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Master Electrician Electrocuted While Installing Fluorescent Lighting at a Commercial Establishment — Maryland.

CASE: 94022
DATE: July 1, 1999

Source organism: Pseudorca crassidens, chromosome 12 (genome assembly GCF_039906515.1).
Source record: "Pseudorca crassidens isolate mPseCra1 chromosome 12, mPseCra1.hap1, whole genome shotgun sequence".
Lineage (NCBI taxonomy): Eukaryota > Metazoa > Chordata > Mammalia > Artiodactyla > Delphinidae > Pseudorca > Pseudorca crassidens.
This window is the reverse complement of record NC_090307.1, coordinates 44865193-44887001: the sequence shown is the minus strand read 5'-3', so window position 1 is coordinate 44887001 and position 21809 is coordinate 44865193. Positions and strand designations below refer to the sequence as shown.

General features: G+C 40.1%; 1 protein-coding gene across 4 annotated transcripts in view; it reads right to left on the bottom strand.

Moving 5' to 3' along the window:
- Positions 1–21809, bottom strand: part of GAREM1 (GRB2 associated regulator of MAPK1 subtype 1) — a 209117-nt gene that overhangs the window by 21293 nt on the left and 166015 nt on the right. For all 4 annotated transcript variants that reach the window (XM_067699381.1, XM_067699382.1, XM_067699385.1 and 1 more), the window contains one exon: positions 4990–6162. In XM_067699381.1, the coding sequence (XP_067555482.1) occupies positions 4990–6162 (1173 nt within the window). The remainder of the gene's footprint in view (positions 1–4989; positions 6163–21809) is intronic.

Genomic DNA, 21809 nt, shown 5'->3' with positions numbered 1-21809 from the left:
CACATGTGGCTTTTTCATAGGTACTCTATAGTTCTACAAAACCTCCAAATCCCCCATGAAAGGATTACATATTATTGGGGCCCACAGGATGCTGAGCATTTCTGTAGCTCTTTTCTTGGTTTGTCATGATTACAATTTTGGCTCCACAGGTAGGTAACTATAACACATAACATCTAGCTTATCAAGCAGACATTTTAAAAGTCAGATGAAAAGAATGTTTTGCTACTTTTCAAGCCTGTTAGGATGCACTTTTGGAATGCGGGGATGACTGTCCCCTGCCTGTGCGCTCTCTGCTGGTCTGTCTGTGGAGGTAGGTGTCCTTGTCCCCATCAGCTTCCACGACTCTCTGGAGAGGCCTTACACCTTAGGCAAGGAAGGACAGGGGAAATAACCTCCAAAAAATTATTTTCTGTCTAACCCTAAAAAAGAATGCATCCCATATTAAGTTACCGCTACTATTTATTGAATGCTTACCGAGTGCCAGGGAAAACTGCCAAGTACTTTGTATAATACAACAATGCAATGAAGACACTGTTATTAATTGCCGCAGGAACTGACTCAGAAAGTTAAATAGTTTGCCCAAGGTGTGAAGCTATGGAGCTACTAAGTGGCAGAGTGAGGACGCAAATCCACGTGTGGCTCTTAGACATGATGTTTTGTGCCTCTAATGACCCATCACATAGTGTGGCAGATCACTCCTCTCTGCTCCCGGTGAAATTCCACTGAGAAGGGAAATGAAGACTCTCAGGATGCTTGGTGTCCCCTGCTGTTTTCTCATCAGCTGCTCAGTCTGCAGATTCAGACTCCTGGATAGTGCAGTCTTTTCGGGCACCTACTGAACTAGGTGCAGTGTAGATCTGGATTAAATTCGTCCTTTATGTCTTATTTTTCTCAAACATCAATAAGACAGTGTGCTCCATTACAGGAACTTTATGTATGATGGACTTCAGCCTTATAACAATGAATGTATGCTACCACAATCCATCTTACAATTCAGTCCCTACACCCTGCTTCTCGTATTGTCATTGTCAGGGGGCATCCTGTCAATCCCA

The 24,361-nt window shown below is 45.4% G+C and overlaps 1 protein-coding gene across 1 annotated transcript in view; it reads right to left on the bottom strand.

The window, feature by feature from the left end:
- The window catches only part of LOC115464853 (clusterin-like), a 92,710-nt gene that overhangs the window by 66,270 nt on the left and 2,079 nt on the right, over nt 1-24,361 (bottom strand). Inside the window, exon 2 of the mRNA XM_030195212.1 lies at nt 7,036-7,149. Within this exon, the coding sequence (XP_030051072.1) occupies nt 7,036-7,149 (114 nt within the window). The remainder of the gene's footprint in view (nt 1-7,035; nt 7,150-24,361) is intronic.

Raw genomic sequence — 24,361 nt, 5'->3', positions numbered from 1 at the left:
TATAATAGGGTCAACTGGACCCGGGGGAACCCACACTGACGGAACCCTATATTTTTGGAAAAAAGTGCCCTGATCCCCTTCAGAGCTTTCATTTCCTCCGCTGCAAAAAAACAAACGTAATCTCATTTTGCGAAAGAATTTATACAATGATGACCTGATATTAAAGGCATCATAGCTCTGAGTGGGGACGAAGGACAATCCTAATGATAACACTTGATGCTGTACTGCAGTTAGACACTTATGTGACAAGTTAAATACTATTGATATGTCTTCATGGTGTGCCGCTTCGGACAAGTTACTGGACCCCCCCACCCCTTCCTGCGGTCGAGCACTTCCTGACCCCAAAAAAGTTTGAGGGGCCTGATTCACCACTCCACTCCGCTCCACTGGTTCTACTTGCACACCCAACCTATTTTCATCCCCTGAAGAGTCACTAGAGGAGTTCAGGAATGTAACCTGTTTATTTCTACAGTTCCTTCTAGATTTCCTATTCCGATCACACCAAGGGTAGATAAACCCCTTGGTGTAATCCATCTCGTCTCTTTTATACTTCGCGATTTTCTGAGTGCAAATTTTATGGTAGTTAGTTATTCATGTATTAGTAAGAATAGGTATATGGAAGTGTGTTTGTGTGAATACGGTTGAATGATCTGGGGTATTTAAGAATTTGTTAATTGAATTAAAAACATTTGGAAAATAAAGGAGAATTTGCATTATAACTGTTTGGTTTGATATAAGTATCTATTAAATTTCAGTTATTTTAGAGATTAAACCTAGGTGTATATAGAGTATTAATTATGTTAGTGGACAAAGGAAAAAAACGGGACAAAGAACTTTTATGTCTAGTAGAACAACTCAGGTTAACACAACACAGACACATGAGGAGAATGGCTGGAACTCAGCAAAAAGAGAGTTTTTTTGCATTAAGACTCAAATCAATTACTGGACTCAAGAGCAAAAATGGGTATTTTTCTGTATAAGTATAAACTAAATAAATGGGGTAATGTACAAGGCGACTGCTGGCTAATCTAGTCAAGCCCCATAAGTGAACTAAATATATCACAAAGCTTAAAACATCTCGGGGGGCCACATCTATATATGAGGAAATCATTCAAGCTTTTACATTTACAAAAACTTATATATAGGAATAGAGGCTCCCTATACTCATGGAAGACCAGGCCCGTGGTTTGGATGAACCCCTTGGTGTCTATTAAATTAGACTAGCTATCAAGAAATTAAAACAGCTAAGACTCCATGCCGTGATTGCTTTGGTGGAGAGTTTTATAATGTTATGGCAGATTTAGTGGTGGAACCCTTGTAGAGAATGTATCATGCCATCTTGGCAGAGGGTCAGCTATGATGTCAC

A 35-year-old male master electrician was electrocuted while stripping insulation from the energized conductors of a metal-clad (MC) cable. The victim was working alone installing wiring in an emergency egress hallway of a commercial establishment and apparently was unaware that the cable was energized with 277 volts. No personal protective equipment was in use while the electrician was working with the live wires. The victim was unobserved during the event, but was believed to be standing on the ground with the cable in one hand and a wire stripper in the other hand. He was found in the poorly illuminated hall by the employee of another subcontractor who came to the victim’s work area to borrow a tool. Upon finding the victim on the floor the worker kicked the foot of the victim to see if he was awake and then noticed the arcing at the victim’s chest where he was clutching the cable and the wire stripper. The worker hollered to others to deenergize the power and call 911 to activate the emergency medical services. Another worker at the scene shut off the power to the building, came to the aid of the victim, and found him pulseless. No one on the scene knew CPR. Within five minutes the police responded and the officer initiated CPR. The fire department medic unit arrived several minutes later and continued CPR until transporting the victim to the hospital where he was pronounced dead 70 minutes later.